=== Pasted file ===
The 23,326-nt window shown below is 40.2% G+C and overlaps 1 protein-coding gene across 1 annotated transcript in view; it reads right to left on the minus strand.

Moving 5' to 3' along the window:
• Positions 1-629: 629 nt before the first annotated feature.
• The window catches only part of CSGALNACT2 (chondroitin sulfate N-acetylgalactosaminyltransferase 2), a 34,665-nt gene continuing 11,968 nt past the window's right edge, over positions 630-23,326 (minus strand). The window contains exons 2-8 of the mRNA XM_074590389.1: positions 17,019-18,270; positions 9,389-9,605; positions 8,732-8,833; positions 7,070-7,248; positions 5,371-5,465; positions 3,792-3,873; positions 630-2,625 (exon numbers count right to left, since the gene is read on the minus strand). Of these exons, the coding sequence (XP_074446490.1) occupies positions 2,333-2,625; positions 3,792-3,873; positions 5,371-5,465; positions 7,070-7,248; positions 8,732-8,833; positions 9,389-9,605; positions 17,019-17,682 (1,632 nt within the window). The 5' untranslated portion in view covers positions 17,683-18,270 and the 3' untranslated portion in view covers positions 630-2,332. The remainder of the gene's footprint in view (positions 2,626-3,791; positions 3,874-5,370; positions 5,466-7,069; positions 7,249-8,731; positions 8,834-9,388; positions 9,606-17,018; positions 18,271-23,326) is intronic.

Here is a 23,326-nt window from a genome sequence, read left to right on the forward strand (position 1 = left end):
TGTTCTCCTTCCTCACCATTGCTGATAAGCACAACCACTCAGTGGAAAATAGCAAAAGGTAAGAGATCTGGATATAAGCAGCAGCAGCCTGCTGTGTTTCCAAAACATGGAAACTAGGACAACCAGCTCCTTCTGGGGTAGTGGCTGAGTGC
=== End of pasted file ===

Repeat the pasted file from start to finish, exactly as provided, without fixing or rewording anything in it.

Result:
The 23,326-nt window shown below is 40.2% G+C and overlaps 1 protein-coding gene across 1 annotated transcript in view; it reads right to left on the minus strand.

Moving 5' to 3' along the window:
• Positions 1-629: 629 nt before the first annotated feature.
• The window catches only part of CSGALNACT2 (chondroitin sulfate N-acetylgalactosaminyltransferase 2), a 34,665-nt gene continuing 11,968 nt past the window's right edge, over positions 630-23,326 (minus strand). The window contains exons 2-8 of the mRNA XM_074590389.1: positions 17,019-18,270; positions 9,389-9,605; positions 8,732-8,833; positions 7,070-7,248; positions 5,371-5,465; positions 3,792-3,873; positions 630-2,625 (exon numbers count right to left, since the gene is read on the minus strand). Of these exons, the coding sequence (XP_074446490.1) occupies positions 2,333-2,625; positions 3,792-3,873; positions 5,371-5,465; positions 7,070-7,248; positions 8,732-8,833; positions 9,389-9,605; positions 17,019-17,682 (1,632 nt within the window). The 5' untranslated portion in view covers positions 17,683-18,270 and the 3' untranslated portion in view covers positions 630-2,332. The remainder of the gene's footprint in view (positions 2,626-3,791; positions 3,874-5,370; positions 5,466-7,069; positions 7,249-8,731; positions 8,834-9,388; positions 9,606-17,018; positions 18,271-23,326) is intronic.

Here is a 23,326-nt window from a genome sequence, read left to right on the forward strand (position 1 = left end):
TGTTCTCCTTCCTCACCATTGCTGATAAGCACAACCACTCAGTGGAAAATAGCAAAAGGTAAGAGATCTGGATATAAGCAGCAGCAGCCTGCTGTGTTTCCAAAACATGGAAACTAGGACAACCAGCTCCTTCTGGGGTAGTGGCTGAGTGC